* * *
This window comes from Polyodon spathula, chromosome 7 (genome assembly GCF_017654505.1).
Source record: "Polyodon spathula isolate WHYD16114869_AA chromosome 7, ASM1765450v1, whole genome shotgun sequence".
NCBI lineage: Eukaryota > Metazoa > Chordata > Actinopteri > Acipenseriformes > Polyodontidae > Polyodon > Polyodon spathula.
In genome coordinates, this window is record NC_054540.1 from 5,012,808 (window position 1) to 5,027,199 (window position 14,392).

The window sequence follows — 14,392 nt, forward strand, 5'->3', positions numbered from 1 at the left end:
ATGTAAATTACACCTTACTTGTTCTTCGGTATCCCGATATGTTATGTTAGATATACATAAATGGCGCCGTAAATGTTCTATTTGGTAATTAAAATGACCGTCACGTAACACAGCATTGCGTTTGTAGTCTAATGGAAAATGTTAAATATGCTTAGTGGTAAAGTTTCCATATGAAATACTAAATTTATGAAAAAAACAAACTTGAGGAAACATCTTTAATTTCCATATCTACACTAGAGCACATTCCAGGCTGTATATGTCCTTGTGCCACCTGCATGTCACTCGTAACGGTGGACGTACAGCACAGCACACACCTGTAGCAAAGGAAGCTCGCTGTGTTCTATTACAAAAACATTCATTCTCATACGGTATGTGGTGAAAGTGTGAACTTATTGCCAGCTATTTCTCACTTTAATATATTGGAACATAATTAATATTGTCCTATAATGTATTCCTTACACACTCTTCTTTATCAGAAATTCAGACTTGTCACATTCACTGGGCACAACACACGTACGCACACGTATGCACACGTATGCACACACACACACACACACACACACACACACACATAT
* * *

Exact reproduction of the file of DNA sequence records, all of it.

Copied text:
This window comes from Polyodon spathula, chromosome 7 (genome assembly GCF_017654505.1).
Source record: "Polyodon spathula isolate WHYD16114869_AA chromosome 7, ASM1765450v1, whole genome shotgun sequence".
NCBI lineage: Eukaryota > Metazoa > Chordata > Actinopteri > Acipenseriformes > Polyodontidae > Polyodon > Polyodon spathula.
In genome coordinates, this window is record NC_054540.1 from 5,012,808 (window position 1) to 5,027,199 (window position 14,392).

The window sequence follows — 14,392 nt, forward strand, 5'->3', positions numbered from 1 at the left end:
ATGTAAATTACACCTTACTTGTTCTTCGGTATCCCGATATGTTATGTTAGATATACATAAATGGCGCCGTAAATGTTCTATTTGGTAATTAAAATGACCGTCACGTAACACAGCATTGCGTTTGTAGTCTAATGGAAAATGTTAAATATGCTTAGTGGTAAAGTTTCCATATGAAATACTAAATTTATGAAAAAAACAAACTTGAGGAAACATCTTTAATTTCCATATCTACACTAGAGCACATTCCAGGCTGTATATGTCCTTGTGCCACCTGCATGTCACTCGTAACGGTGGACGTACAGCACAGCACACACCTGTAGCAAAGGAAGCTCGCTGTGTTCTATTACAAAAACATTCATTCTCATACGGTATGTGGTGAAAGTGTGAACTTATTGCCAGCTATTTCTCACTTTAATATATTGGAACATAATTAATATTGTCCTATAATGTATTCCTTACACACTCTTCTTTATCAGAAATTCAGACTTGTCACATTCACTGGGCACAACACACGTACGCACACGTATGCACACGTATGCACACACACACACACACACACACACACACACACATAT